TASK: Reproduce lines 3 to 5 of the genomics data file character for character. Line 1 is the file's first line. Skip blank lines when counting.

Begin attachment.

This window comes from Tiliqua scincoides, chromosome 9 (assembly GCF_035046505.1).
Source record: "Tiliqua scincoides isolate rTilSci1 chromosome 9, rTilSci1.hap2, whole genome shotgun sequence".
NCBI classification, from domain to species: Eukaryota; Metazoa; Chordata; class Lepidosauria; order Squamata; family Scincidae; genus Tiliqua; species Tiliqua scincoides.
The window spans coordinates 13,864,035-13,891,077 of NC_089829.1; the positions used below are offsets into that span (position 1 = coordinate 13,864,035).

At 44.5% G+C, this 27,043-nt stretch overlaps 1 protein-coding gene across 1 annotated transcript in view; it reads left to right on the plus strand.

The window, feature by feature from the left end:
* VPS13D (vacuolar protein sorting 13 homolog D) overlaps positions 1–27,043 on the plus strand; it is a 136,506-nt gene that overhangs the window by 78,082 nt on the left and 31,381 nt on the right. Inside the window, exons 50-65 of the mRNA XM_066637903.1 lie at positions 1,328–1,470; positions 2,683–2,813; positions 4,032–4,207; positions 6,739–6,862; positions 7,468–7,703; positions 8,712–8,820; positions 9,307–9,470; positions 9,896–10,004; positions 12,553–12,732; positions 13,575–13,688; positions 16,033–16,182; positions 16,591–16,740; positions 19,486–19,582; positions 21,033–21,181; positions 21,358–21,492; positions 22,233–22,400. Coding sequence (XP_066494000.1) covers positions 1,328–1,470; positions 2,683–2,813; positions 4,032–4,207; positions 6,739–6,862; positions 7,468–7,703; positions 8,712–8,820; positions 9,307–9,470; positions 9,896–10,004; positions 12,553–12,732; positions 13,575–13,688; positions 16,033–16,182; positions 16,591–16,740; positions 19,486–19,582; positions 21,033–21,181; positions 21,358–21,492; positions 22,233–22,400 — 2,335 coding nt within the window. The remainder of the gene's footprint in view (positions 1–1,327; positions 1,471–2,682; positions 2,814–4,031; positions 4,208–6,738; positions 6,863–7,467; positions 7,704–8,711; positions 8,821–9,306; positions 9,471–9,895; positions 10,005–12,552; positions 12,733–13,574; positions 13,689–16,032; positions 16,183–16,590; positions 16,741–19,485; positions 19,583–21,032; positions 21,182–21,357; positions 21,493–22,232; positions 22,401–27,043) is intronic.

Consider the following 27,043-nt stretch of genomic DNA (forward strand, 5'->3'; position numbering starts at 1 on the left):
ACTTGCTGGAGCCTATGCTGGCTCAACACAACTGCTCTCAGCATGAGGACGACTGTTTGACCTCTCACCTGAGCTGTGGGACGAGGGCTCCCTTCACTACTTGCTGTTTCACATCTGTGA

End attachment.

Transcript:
NCBI classification, from domain to species: Eukaryota; Metazoa; Chordata; class Lepidosauria; order Squamata; family Scincidae; genus Tiliqua; species Tiliqua scincoides.
The window spans coordinates 13,864,035-13,891,077 of NC_089829.1; the positions used below are offsets into that span (position 1 = coordinate 13,864,035).

At 44.5% G+C, this 27,043-nt stretch overlaps 1 protein-coding gene across 1 annotated transcript in view; it reads left to right on the plus strand.